TRENTON, N.J. – The ranking Democrat on a powerful congressional committee investigating soaring drug prices is turning up the heat on beleaguered Valeant Pharmaceuticals, demanding it supply previously requested and additional documents on questionable business practices.
Rep. Elijah E. Cummings, D-Maryland, has been seeking documents about Valeant’s drastic price increases for two life-saving heart medications for four months. More recently, he’s requested interviews with several Valeant executives about the company not disclosing its relationship with a specialty mail-order pharmacy, Philidor.
In a letter to Valeant CEO Michael Pearson released early Wednesday, Cummings, the top Democrat on the House Committee on Oversight and Government Reform, asked Pearson to provide the interviews and witnesses by Jan. 8, 2016, ahead of a hearing by the committee on increasing prices for medication.
“Your refusal to provide any documents or witnesses is obstructing this congressional investigation and preventing a full understanding of your company’s suspect actions,” the letter states.
The letter requests eight additional sets of documents by Jan. 8, all of them related to Valeant’s dealings with Philidor.
Its release was timed to Valeant’s Investor Day on Wednesday, when it is to discuss with analysts and investors its business operations, research programs and other information about the company.
Cummings wrote that Valeant appears to have violated U.S. securities law by withholding from shareholders and regulatory agencies information about its relationship with Philidor until Oct. 19.
Valeant has been accused of using Philidor to create a network of “phantom pharmacies” to steer pharmacy benefit managers toward Valeant’s more expensive drugs, rather than cheaper alternatives.
Among additional allegations reported in the press, Cummings’ letter notes, Valeant allegedly had its executives help run Philidor’s billing and other operations, had the right to appoint employees to Philidor and access its books, records and facilities, and has a “joint steering committee, composed of members from Valeant and Philidor.”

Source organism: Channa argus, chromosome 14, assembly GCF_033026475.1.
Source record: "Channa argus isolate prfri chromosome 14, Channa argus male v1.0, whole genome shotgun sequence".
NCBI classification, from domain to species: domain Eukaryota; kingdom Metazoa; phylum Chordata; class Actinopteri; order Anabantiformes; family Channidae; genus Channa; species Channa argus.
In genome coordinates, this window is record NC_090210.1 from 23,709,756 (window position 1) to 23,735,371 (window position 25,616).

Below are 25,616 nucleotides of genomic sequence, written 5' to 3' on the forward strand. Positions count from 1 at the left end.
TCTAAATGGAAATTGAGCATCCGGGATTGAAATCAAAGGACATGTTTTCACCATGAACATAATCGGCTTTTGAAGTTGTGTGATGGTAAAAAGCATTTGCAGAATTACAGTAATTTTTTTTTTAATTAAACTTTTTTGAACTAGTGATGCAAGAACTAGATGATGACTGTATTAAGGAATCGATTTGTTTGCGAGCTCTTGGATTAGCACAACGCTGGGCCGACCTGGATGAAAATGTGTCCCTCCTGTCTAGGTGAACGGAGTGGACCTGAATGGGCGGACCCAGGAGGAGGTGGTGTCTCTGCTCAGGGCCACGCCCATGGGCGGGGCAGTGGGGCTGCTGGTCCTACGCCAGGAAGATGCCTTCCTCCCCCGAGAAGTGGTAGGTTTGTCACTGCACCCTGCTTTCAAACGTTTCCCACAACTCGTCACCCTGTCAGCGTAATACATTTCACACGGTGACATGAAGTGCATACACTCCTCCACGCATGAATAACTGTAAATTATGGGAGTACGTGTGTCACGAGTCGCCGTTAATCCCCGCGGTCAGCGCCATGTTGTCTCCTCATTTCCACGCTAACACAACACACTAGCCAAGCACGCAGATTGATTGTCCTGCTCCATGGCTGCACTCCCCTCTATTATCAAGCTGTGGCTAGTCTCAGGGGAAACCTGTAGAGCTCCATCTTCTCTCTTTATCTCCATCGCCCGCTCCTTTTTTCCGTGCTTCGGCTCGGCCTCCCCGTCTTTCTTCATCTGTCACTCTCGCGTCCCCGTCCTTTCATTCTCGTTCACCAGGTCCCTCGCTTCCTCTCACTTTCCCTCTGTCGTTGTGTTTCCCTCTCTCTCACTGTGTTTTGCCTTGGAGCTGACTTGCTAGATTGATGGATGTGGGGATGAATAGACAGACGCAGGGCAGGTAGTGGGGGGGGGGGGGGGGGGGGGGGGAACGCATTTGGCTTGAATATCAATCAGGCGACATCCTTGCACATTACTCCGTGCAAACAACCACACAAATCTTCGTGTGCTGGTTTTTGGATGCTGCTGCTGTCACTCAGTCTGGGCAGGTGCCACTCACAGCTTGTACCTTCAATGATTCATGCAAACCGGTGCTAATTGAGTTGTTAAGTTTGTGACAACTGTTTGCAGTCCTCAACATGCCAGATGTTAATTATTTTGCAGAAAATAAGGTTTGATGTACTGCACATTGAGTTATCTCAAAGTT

In October, Valeant cut ties with Philidor, saying it had lost confidence in the company.
Cummings’ letter, which was also sent to each Valeant board member, states that the congressmen believes the “majority of Valeant’s Board of Directors had direct knowledge of the Philidor relationship before it was disclosed to shareholders — including personally touring Philidor’s facilities.”
Valeant had previously disclosed that it had purchased an option to buy Philidor, which it used to help deliver drugs more quickly to patients through the mail.
The Laval, Québec company first drew scrutiny from regulators and politicians for its strategy of buying smaller drug developers, hiking drug prices and then slashing spending on research on new drugs. Among the more egregious examples, Valeant bought the life-saving heart drugs Nitropress and Isuprel in February, then tripled the price of one and raised the other sixfold.
With rising drug prices a top concern for consumers and a big issue in the 2016 presidential campaign, investors began selling off Valeant shares, which had peaked at nearly $264 in August. The stock’s slide worsened in the fall, when the Philidor allegations emerged, and shares fell to a low of barely $69.
Shares rebounded on Tuesday, after Valeant announced a new distribution deal with Walgreens meant to replace its former sales through Philidor, along with plans to line up more pharmacies to sell its products. Valeant shares ended the day up more than 16 per cent at $109.59.
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